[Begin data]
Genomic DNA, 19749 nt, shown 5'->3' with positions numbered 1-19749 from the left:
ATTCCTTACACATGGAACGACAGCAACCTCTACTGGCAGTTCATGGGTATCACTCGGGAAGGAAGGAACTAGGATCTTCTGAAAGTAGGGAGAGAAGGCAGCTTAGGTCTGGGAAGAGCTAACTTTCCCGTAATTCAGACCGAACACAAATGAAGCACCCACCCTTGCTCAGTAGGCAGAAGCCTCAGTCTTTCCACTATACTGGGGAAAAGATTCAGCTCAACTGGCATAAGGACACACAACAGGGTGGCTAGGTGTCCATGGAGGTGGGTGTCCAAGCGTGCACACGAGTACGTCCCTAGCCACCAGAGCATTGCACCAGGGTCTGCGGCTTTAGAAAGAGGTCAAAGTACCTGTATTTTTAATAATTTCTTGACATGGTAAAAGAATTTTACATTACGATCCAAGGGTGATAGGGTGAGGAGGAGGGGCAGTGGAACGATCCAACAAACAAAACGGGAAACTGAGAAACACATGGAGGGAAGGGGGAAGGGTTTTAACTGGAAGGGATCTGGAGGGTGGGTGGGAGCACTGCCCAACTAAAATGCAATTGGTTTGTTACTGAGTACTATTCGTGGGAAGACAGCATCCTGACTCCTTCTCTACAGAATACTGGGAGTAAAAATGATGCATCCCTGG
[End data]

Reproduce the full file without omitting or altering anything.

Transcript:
Genomic DNA, 19749 nt, shown 5'->3' with positions numbered 1-19749 from the left:
ATTCCTTACACATGGAACGACAGCAACCTCTACTGGCAGTTCATGGGTATCACTCGGGAAGGAAGGAACTAGGATCTTCTGAAAGTAGGGAGAGAAGGCAGCTTAGGTCTGGGAAGAGCTAACTTTCCCGTAATTCAGACCGAACACAAATGAAGCACCCACCCTTGCTCAGTAGGCAGAAGCCTCAGTCTTTCCACTATACTGGGGAAAAGATTCAGCTCAACTGGCATAAGGACACACAACAGGGTGGCTAGGTGTCCATGGAGGTGGGTGTCCAAGCGTGCACACGAGTACGTCCCTAGCCACCAGAGCATTGCACCAGGGTCTGCGGCTTTAGAAAGAGGTCAAAGTACCTGTATTTTTAATAATTTCTTGACATGGTAAAAGAATTTTACATTACGATCCAAGGGTGATAGGGTGAGGAGGAGGGGCAGTGGAACGATCCAACAAACAAAACGGGAAACTGAGAAACACATGGAGGGAAGGGGGAAGGGTTTTAACTGGAAGGGATCTGGAGGGTGGGTGGGAGCACTGCCCAACTAAAATGCAATTGGTTTGTTACTGAGTACTATTCGTGGGAAGACAGCATCCTGACTCCTTCTCTACAGAATACTGGGAGTAAAAATGATGCATCCCTGG